Among those on the Times/CIR list are Kids Wish Network, Children's Wish Foundation International and Wishing Well Foundation. All of the names sound like the original, Make-A-Wish, which does not hire professional telemarketers.
Make-A-Wish officials say they've spent years fielding complaints from people who were solicited by sound-a-like charities.
"While some of the donations go elsewhere, all the bad public relations that comes with telemarketing seems to come to us," said Make-A-Wish spokesman Paul Allvin.
Donors who answer calls from the 50 worst charities hear professionally honed messages, designed to leverage popular causes and hide one crucial fact: Almost nothing goes to charity.
When telemarketers for Kids Wish call potential donors, they open with a name you think you've heard before.
Then they ask potential donors to "imagine the heartbreak of losing a child to a terminal illness," according to scripts filed with North Carolina regulators in 2010.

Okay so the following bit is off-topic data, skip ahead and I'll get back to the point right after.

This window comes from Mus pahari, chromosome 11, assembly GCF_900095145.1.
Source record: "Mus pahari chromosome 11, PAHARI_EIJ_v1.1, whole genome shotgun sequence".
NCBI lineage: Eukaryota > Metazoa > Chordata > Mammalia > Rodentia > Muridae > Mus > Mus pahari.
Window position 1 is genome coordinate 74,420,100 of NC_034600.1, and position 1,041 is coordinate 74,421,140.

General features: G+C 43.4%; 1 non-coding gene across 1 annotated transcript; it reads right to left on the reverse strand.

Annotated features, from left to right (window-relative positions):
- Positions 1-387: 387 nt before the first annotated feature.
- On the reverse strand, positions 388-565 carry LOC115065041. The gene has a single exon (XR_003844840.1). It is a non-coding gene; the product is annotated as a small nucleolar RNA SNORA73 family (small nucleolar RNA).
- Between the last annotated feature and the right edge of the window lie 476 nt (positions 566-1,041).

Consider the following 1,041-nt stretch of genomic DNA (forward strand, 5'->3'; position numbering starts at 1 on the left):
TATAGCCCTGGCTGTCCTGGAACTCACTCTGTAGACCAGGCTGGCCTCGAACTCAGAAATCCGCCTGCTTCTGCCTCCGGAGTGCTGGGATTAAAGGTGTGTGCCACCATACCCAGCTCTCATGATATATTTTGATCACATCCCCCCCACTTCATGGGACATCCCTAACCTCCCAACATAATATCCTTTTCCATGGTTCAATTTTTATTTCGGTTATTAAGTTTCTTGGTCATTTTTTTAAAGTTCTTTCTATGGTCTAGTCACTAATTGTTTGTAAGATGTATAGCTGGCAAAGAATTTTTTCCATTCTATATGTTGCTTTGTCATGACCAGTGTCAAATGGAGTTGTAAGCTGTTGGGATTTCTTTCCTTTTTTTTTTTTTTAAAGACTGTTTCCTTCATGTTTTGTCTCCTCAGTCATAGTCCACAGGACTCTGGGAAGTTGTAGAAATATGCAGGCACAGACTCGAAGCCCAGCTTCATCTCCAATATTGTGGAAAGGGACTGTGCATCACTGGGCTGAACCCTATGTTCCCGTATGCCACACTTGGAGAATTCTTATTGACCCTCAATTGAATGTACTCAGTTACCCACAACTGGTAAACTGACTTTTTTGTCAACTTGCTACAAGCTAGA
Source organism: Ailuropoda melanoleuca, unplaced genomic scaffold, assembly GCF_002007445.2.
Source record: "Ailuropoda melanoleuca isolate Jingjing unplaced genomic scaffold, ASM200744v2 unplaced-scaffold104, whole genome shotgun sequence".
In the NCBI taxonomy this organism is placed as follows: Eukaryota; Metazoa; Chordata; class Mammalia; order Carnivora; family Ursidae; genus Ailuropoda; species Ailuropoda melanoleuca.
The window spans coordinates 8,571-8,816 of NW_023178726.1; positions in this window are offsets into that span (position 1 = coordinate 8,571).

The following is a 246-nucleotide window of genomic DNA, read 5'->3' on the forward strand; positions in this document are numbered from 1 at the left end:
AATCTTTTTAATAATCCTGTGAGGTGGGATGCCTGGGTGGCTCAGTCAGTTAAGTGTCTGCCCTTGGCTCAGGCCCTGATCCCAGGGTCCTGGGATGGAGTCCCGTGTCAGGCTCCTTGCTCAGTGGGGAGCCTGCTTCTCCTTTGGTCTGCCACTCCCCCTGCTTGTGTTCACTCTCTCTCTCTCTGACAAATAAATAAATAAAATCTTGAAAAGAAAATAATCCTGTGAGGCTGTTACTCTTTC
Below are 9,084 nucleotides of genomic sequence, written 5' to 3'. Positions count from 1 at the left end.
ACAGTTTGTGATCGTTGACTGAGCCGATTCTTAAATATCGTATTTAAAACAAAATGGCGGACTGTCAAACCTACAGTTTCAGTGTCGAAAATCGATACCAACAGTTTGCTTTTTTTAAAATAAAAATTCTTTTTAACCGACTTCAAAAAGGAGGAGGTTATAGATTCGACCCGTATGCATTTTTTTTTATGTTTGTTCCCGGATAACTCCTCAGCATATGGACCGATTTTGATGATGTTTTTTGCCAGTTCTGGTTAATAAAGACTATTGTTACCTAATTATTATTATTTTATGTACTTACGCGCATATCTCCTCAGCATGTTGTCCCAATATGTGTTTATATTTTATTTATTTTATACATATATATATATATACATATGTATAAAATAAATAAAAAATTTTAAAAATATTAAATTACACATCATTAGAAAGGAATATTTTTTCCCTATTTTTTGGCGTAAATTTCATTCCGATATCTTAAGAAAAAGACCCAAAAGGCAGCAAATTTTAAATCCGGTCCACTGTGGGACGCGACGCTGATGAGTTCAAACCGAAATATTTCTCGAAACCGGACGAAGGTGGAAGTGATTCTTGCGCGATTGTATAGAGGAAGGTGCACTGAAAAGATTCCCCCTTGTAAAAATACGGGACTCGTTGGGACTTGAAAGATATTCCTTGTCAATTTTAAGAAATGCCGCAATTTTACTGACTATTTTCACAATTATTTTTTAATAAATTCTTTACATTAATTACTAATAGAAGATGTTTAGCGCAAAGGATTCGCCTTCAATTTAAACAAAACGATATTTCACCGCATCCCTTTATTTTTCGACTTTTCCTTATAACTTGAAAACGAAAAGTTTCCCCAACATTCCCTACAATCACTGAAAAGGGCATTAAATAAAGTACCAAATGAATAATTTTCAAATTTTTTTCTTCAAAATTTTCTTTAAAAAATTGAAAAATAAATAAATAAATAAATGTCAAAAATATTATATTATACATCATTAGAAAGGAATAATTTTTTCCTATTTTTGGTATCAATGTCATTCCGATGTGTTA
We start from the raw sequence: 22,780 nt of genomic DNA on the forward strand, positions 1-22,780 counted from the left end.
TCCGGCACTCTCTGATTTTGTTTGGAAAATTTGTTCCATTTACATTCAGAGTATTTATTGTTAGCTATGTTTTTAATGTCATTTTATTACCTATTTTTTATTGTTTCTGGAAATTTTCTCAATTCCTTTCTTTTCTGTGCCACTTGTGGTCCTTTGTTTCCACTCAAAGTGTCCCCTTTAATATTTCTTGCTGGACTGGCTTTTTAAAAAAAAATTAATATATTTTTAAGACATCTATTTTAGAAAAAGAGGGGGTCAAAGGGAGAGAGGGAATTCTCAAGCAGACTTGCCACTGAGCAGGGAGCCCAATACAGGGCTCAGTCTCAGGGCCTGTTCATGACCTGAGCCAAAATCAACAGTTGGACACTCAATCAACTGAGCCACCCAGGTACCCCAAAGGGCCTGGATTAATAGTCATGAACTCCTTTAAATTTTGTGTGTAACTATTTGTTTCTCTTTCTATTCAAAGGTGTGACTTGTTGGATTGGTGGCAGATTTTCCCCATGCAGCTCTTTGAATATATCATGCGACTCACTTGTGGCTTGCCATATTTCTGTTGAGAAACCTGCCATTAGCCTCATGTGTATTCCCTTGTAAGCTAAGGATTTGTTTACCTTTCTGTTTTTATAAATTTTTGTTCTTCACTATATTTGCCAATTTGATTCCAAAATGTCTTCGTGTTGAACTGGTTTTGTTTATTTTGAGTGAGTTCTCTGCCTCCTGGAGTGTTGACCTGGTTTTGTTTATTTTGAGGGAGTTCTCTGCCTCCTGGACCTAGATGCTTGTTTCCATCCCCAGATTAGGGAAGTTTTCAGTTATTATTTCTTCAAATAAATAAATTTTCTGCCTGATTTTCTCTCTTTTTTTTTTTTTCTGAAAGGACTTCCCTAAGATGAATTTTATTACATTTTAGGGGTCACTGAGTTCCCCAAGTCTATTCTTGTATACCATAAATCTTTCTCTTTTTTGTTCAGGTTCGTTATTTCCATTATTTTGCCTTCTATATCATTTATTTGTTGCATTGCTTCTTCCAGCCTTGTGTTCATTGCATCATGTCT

Kids Wish, the callers say, wants to fulfill their wishes "while they are still healthy enough to enjoy them."
They leave out the fact that most of the charity's good deeds involve handing out gift cards to hospitalized children and donated coloring books and board games to healthy kids around the country. And they don't mention the millions of dollars spent on salaries and fund-raising every year.
The biggest difference between good charities and the nation's worst is the bottom line.
Every charity has salary, overhead and fundraising costs.
But several watchdog organizations say charities should spend no more than 35 percent of the money they raise on fund-raising expenses.
The Make-A-Wish Foundation of Central and North Florida is one of dozens of Make-A-Wish chapters across the country.
Last year, it reported raising $3.1 million cash and spent about 60 percent of that -- $1.8 million -- granting wishes.
The same year, Kids Wish raised $18.6 million, its tax filing shows. It spent just $240,000 granting wishes -- 1 percent of the cash raised.